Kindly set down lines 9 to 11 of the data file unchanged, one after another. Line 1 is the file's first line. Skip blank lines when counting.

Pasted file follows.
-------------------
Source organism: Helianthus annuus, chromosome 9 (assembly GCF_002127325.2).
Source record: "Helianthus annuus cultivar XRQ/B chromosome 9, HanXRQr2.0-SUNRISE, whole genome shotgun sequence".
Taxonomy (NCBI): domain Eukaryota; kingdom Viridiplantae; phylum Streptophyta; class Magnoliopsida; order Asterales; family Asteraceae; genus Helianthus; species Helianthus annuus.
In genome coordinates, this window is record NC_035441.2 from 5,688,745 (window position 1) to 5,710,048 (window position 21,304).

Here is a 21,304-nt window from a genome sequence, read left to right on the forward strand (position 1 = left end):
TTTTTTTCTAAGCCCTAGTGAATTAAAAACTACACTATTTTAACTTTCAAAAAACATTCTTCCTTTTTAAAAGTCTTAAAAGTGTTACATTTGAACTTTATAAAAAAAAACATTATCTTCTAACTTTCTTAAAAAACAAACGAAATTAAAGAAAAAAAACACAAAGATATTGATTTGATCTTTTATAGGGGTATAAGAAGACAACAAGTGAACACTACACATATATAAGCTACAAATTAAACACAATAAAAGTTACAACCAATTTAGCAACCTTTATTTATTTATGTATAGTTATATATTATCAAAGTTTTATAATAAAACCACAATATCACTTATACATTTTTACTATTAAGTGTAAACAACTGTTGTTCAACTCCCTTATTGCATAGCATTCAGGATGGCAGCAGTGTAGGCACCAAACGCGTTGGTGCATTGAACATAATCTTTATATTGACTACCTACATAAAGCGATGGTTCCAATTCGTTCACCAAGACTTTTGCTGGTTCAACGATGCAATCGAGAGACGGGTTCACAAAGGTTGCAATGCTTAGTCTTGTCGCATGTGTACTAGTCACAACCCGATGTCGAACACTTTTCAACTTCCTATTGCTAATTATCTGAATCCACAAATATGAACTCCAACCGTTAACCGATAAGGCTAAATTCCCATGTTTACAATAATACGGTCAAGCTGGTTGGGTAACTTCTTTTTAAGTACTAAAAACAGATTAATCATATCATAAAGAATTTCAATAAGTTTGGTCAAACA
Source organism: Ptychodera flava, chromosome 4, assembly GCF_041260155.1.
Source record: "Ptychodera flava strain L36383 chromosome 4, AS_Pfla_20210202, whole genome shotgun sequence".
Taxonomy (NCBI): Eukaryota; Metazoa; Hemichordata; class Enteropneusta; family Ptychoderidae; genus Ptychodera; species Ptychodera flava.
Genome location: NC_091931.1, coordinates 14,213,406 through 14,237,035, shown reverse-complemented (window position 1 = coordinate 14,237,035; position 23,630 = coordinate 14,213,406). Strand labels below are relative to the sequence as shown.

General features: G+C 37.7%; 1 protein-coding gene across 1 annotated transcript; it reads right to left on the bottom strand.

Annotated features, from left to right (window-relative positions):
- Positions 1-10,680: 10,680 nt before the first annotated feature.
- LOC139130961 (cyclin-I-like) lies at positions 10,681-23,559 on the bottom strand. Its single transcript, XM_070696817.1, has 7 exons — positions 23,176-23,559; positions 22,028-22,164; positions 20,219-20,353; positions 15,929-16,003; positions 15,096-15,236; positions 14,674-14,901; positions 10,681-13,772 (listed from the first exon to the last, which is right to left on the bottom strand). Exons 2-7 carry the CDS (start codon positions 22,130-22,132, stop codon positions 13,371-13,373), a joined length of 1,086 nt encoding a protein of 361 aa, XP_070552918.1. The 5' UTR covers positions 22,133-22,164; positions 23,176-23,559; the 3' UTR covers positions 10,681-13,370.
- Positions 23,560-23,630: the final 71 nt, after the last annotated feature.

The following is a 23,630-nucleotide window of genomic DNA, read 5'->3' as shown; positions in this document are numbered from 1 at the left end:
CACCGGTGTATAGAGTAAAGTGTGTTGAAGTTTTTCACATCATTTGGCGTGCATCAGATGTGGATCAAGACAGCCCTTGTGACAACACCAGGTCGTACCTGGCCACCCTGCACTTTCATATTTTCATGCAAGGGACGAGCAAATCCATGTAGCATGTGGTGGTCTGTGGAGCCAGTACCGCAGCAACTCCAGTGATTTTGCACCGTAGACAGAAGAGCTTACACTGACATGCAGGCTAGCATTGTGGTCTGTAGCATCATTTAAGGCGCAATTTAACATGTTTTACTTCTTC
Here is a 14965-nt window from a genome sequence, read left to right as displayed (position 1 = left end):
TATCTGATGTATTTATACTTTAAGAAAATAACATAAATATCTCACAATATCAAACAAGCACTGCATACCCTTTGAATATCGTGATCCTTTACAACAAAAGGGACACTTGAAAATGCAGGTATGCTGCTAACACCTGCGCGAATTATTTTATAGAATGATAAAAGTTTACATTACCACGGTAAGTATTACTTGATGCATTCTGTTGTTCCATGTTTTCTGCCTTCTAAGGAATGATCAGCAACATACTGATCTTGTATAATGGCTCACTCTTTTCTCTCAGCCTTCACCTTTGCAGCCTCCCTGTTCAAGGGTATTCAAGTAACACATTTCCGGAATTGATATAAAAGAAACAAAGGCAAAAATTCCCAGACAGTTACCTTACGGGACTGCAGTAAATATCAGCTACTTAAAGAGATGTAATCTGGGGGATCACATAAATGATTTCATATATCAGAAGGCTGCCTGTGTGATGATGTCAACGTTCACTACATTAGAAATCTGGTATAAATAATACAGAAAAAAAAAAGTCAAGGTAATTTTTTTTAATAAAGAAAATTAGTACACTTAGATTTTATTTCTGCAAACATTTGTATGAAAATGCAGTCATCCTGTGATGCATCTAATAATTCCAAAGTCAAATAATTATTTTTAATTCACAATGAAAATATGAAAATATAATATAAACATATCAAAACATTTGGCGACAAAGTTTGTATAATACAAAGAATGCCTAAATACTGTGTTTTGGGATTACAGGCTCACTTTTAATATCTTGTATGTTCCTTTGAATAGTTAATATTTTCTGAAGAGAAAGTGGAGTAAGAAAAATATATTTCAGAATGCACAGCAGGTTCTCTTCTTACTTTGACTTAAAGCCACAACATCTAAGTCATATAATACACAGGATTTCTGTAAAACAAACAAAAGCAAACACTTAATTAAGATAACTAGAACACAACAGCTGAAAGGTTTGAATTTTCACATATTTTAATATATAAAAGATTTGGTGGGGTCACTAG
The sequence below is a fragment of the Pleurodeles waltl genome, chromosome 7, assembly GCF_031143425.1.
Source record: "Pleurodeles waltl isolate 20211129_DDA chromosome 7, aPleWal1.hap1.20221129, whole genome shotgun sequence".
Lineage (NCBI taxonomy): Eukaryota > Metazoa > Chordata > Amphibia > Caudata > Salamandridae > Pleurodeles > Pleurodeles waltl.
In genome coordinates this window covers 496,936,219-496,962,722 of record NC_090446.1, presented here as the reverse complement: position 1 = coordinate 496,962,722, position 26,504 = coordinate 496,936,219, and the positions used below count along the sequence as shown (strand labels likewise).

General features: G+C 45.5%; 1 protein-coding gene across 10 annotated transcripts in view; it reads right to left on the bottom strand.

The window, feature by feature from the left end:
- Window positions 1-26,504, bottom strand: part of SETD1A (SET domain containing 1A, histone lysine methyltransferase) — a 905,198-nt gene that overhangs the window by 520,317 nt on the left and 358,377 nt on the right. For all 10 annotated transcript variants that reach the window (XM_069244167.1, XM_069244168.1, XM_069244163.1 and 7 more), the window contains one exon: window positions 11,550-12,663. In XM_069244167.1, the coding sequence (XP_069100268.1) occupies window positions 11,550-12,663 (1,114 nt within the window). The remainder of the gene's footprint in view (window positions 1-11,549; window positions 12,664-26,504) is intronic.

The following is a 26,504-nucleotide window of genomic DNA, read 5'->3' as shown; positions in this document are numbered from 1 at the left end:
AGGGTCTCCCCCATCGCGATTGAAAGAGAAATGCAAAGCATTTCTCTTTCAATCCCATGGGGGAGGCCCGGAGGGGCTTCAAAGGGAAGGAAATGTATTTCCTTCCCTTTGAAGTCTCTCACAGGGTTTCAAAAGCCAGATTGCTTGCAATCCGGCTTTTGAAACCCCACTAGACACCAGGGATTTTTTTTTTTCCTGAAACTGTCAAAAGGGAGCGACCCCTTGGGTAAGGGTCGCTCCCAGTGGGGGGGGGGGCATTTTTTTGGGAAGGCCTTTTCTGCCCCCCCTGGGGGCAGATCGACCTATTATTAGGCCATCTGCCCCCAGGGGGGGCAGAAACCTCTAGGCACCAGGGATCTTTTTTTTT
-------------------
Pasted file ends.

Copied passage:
Taxonomy (NCBI): Eukaryota; Metazoa; Hemichordata; class Enteropneusta; family Ptychoderidae; genus Ptychodera; species Ptychodera flava.
Genome location: NC_091931.1, coordinates 14,213,406 through 14,237,035, shown reverse-complemented (window position 1 = coordinate 14,237,035; position 23,630 = coordinate 14,213,406). Strand labels below are relative to the sequence as shown.

General features: G+C 37.7%; 1 protein-coding gene across 1 annotated transcript; it reads right to left on the bottom strand.